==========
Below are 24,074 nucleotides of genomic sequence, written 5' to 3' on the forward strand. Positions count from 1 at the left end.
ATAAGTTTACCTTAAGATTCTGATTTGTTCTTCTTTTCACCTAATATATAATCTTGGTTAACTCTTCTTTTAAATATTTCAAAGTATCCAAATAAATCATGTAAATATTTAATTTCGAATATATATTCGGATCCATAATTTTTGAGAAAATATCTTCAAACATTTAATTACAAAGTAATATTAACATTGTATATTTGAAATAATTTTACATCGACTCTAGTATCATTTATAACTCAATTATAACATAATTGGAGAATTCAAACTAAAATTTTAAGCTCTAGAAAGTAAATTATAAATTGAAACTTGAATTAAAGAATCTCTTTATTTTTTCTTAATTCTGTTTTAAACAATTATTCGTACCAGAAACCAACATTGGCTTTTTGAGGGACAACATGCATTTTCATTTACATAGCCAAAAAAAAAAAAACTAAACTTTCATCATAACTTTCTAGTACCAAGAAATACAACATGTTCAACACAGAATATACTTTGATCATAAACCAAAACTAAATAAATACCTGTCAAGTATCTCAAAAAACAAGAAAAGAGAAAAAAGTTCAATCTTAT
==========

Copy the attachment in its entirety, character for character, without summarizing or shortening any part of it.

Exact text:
Below are 24,074 nucleotides of genomic sequence, written 5' to 3' on the forward strand. Positions count from 1 at the left end.
ATAAGTTTACCTTAAGATTCTGATTTGTTCTTCTTTTCACCTAATATATAATCTTGGTTAACTCTTCTTTTAAATATTTCAAAGTATCCAAATAAATCATGTAAATATTTAATTTCGAATATATATTCGGATCCATAATTTTTGAGAAAATATCTTCAAACATTTAATTACAAAGTAATATTAACATTGTATATTTGAAATAATTTTACATCGACTCTAGTATCATTTATAACTCAATTATAACATAATTGGAGAATTCAAACTAAAATTTTAAGCTCTAGAAAGTAAATTATAAATTGAAACTTGAATTAAAGAATCTCTTTATTTTTTCTTAATTCTGTTTTAAACAATTATTCGTACCAGAAACCAACATTGGCTTTTTGAGGGACAACATGCATTTTCATTTACATAGCCAAAAAAAAAAAAACTAAACTTTCATCATAACTTTCTAGTACCAAGAAATACAACATGTTCAACACAGAATATACTTTGATCATAAACCAAAACTAAATAAATACCTGTCAAGTATCTCAAAAAACAAGAAAAGAGAAAAAAGTTCAATCTTAT